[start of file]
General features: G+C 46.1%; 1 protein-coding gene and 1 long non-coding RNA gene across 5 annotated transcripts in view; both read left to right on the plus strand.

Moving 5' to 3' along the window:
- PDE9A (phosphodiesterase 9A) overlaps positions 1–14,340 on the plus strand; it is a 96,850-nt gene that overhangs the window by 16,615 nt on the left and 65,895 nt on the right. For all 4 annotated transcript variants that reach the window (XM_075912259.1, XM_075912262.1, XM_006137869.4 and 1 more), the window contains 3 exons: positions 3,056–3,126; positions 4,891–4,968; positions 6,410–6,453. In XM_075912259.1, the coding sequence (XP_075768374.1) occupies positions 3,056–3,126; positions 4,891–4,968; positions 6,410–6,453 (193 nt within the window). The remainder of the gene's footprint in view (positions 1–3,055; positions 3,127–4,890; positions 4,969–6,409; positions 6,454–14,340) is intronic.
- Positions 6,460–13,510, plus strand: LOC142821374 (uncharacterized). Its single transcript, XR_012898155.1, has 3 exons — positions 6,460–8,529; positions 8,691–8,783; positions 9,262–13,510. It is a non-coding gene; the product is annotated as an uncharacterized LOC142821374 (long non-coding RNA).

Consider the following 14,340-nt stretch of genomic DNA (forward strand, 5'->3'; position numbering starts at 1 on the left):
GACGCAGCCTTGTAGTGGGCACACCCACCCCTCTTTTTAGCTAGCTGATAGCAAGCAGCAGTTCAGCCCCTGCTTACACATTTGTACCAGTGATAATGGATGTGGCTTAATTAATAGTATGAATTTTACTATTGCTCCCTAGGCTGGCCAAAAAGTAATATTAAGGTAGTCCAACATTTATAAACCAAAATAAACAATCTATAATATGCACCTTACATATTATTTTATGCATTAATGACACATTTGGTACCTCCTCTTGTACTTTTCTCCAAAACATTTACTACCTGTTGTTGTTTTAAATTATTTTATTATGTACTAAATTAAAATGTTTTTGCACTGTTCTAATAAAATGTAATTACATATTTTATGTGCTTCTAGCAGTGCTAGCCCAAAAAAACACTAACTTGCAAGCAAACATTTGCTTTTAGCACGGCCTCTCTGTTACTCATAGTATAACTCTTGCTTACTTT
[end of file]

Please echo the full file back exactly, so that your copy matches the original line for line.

General features: G+C 46.1%; 1 protein-coding gene and 1 long non-coding RNA gene across 5 annotated transcripts in view; both read left to right on the plus strand.

Moving 5' to 3' along the window:
- PDE9A (phosphodiesterase 9A) overlaps positions 1–14,340 on the plus strand; it is a 96,850-nt gene that overhangs the window by 16,615 nt on the left and 65,895 nt on the right. For all 4 annotated transcript variants that reach the window (XM_075912259.1, XM_075912262.1, XM_006137869.4 and 1 more), the window contains 3 exons: positions 3,056–3,126; positions 4,891–4,968; positions 6,410–6,453. In XM_075912259.1, the coding sequence (XP_075768374.1) occupies positions 3,056–3,126; positions 4,891–4,968; positions 6,410–6,453 (193 nt within the window). The remainder of the gene's footprint in view (positions 1–3,055; positions 3,127–4,890; positions 4,969–6,409; positions 6,454–14,340) is intronic.
- Positions 6,460–13,510, plus strand: LOC142821374 (uncharacterized). Its single transcript, XR_012898155.1, has 3 exons — positions 6,460–8,529; positions 8,691–8,783; positions 9,262–13,510. It is a non-coding gene; the product is annotated as an uncharacterized LOC142821374 (long non-coding RNA).

Consider the following 14,340-nt stretch of genomic DNA (forward strand, 5'->3'; position numbering starts at 1 on the left):
GACGCAGCCTTGTAGTGGGCACACCCACCCCTCTTTTTAGCTAGCTGATAGCAAGCAGCAGTTCAGCCCCTGCTTACACATTTGTACCAGTGATAATGGATGTGGCTTAATTAATAGTATGAATTTTACTATTGCTCCCTAGGCTGGCCAAAAAGTAATATTAAGGTAGTCCAACATTTATAAACCAAAATAAACAATCTATAATATGCACCTTACATATTATTTTATGCATTAATGACACATTTGGTACCTCCTCTTGTACTTTTCTCCAAAACATTTACTACCTGTTGTTGTTTTAAATTATTTTATTATGTACTAAATTAAAATGTTTTTGCACTGTTCTAATAAAATGTAATTACATATTTTATGTGCTTCTAGCAGTGCTAGCCCAAAAAAACACTAACTTGCAAGCAAACATTTGCTTTTAGCACGGCCTCTCTGTTACTCATAGTATAACTCTTGCTTACTTT